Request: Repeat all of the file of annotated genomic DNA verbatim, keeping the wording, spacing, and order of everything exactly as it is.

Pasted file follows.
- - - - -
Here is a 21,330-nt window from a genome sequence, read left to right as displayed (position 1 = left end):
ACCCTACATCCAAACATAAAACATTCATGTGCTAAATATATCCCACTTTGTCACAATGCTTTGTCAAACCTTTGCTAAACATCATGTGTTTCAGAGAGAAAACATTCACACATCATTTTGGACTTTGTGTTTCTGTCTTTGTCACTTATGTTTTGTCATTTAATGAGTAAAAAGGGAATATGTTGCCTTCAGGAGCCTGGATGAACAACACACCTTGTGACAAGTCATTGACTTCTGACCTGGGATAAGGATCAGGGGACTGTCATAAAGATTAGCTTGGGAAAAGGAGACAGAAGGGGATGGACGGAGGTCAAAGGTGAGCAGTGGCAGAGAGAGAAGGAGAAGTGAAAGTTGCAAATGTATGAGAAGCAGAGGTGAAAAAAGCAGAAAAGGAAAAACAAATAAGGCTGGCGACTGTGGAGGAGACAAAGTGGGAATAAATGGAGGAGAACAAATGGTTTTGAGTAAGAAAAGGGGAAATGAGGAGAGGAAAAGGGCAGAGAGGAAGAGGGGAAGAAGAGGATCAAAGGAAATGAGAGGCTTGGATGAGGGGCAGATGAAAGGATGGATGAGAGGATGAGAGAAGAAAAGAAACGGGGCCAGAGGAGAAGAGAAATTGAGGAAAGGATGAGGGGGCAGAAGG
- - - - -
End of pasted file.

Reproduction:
Here is a 21,330-nt window from a genome sequence, read left to right as displayed (position 1 = left end):
ACCCTACATCCAAACATAAAACATTCATGTGCTAAATATATCCCACTTTGTCACAATGCTTTGTCAAACCTTTGCTAAACATCATGTGTTTCAGAGAGAAAACATTCACACATCATTTTGGACTTTGTGTTTCTGTCTTTGTCACTTATGTTTTGTCATTTAATGAGTAAAAAGGGAATATGTTGCCTTCAGGAGCCTGGATGAACAACACACCTTGTGACAAGTCATTGACTTCTGACCTGGGATAAGGATCAGGGGACTGTCATAAAGATTAGCTTGGGAAAAGGAGACAGAAGGGGATGGACGGAGGTCAAAGGTGAGCAGTGGCAGAGAGAGAAGGAGAAGTGAAAGTTGCAAATGTATGAGAAGCAGAGGTGAAAAAAGCAGAAAAGGAAAAACAAATAAGGCTGGCGACTGTGGAGGAGACAAAGTGGGAATAAATGGAGGAGAACAAATGGTTTTGAGTAAGAAAAGGGGAAATGAGGAGAGGAAAAGGGCAGAGAGGAAGAGGGGAAGAAGAGGATCAAAGGAAATGAGAGGCTTGGATGAGGGGCAGATGAAAGGATGGATGAGAGGATGAGAGAAGAAAAGAAACGGGGCCAGAGGAGAAGAGAAATTGAGGAAAGGATGAGGGGGCAGAAGG